Video settings

Please Log in to update your video settings

Video will begin in 5 seconds.

Video settings

Please Log in to update your video settings

Rescued yachtsman recounts ordeal

The parents of Queenslander Glenn Ey were there to meet him and his rescuers at the wharf at 3am Thursday after he spent 14 days adrift in the Tasman Sea.

PT2M47S http://www.canberratimes.com.au/action/externalEmbeddedPlayer?id=d-27svw 620 349

When yachtsman Glenn Ey set off his emergency beacon while stranded in rough seas, with a broken mast and no fuel, he didn't think he was too far offshore.

A rescue aircraft told him his position on Tuesday morning and he tracked it on a map to find he was actually 270 nautical miles - or 500 kilometres - east of Sydney.

"I plotted my position and rather than being 60 or 70 miles, I was 270 miles from the coast.

Glenn Ey ... had no idea he was so far away.

Glenn Ey ... had no idea he was so far away. Photo: NSW police

"It was extraordinary, I couldn't believe it. I wasn't afraid until I knew where I was."

The 44-year-old Queenslander returned to shore about 3am today with his rescuers from NSW Police, and he was met by his emotional parents.

Mr Ey set off from Pittwater on October 4 to sail to Eden, on the NSW south coast, but hit a storm more than a week ago.

A man was rescued after being stranded at sea in his yacht.

Glenn Ey was rescued after being stranded at sea in his yacht. Photo: Australian Maritime Safety Auth

His 11-metre yacht Streaker flipped and his mast snapped.

"One second you're here and the next second you've been rammed into the roof and the next second you've been dropped back onto the floor," he told reporters this morning.

"And the noise is unbelievable, like a mast doesn't crack without any noises, [it was] like an explosion."

Mr Ey did some repairs and tried to head towards Sydney using the motor, but ran out of fuel.

"At some stage I thought I would hit land ... (but) every night I would look and there was just no indication of Sydney."

He set off his beacon about 8am on Tuesday, which sent his GPS location to emergency services.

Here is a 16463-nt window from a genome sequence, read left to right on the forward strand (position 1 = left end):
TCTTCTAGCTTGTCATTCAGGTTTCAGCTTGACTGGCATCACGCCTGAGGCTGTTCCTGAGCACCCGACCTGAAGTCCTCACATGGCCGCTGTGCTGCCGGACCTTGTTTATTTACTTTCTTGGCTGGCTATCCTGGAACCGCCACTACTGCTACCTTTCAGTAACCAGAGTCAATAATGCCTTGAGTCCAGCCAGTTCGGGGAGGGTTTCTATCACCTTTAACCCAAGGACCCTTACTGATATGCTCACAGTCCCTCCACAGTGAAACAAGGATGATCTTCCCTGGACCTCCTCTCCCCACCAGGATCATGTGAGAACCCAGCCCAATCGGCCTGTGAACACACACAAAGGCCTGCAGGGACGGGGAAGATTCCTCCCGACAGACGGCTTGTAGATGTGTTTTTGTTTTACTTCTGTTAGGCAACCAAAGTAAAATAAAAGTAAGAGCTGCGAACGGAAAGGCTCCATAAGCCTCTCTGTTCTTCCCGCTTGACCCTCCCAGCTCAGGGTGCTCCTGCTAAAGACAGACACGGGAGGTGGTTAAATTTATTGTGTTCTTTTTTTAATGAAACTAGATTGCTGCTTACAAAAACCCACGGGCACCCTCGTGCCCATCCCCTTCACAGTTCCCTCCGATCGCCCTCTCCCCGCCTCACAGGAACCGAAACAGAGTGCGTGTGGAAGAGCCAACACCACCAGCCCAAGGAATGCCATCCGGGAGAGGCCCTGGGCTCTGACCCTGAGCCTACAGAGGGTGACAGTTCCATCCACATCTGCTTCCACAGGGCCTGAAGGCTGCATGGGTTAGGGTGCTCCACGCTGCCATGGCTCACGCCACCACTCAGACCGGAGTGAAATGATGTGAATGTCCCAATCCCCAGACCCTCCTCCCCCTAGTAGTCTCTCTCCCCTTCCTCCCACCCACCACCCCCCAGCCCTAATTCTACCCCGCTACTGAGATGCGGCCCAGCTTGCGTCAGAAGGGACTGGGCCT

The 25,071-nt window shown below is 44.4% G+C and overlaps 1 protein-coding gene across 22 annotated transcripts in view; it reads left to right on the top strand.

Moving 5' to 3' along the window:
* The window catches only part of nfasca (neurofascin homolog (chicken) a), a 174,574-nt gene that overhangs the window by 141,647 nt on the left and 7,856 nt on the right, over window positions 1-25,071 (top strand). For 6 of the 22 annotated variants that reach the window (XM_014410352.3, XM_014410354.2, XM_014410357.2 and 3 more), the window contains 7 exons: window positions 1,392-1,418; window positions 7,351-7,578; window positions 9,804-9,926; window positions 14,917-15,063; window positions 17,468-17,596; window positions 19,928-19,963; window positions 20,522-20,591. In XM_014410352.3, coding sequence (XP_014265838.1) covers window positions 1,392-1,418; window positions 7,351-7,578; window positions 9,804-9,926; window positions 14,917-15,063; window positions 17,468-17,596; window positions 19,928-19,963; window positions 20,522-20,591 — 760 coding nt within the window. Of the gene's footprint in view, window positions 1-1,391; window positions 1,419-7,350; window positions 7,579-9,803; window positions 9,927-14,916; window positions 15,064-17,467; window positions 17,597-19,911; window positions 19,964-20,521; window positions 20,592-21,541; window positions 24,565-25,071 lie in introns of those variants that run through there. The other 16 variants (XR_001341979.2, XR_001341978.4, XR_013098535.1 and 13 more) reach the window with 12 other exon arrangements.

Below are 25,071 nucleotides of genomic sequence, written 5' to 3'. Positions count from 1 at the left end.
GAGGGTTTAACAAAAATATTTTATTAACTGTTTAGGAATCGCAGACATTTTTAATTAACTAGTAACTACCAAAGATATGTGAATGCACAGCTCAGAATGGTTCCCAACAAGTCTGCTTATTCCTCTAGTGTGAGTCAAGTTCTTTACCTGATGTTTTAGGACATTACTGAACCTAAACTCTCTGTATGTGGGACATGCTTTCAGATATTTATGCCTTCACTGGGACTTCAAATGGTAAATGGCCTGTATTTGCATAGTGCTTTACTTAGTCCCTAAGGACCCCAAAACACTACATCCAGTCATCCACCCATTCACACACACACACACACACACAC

"I was stuck in this current which explains why I couldn't get back to the coast.

"I now realise I was 270 miles out from the coast."

NSW Police boat Nemesis reached Mr Ey early yesterday morning, after a dramatic search and rescue operation, involving two commercial planes and a merchant vessel.

The Australian Maritime Safety Authority asked two international flights to divert to his location according to the GPS on his beacon.

The pilot of an Air Canada Boeing 777 flight from Vancouver, Captain Andrew Robertson, said his plane flew down to 1524 metres, while the crew and passengers used binoculars to search for Mr Ey.

They saw the yacht and the captain confirmed his location, before an Air New Zealand A320, flying from Auckland, later checked on his position.

AMSA search and rescue aircraft, Dornier, arrived at noon and reported the yacht had been de-masted and was low on fuel.

A merchant ship, ANL Benalla, pulled up alongside the yacht in the late afternoon to protect it from strong winds until Nemesis arrived and he was helped on board.

Wild weather stopped police from being able to tow his yacht back, so warnings have been issued to all ships in the area.

Mr Ey and his family thanked his rescuers.

"These guys have been extraordinary. Australia is very fortunate to have people like this, honestly it's amazing."

His mother Colleen said: "It’s a great ending for us. This is what we prayed for.

"We just want to thank everyone who has been involved with the search and rescue because they have been absolutely wonderful."

Detective Inspector Anthony Brazzill from the Marine Area Command said nine police battled rough conditions to rescue Mr Ey.

He said it was a good example of how emergency beacons can save lives and he encouraged recreational sailors to buy one.

“It is an adventure he will certainly remember.

“Sea and weather conditions were challenging and [he] had been drifting further and further out to sea. He can consider himself very lucky to be alive.

“It's been a long and tiring journey and I am sure he is looking forward to having a proper meal, a hot shower and seeing his friends and family."

smh.com.au and AAP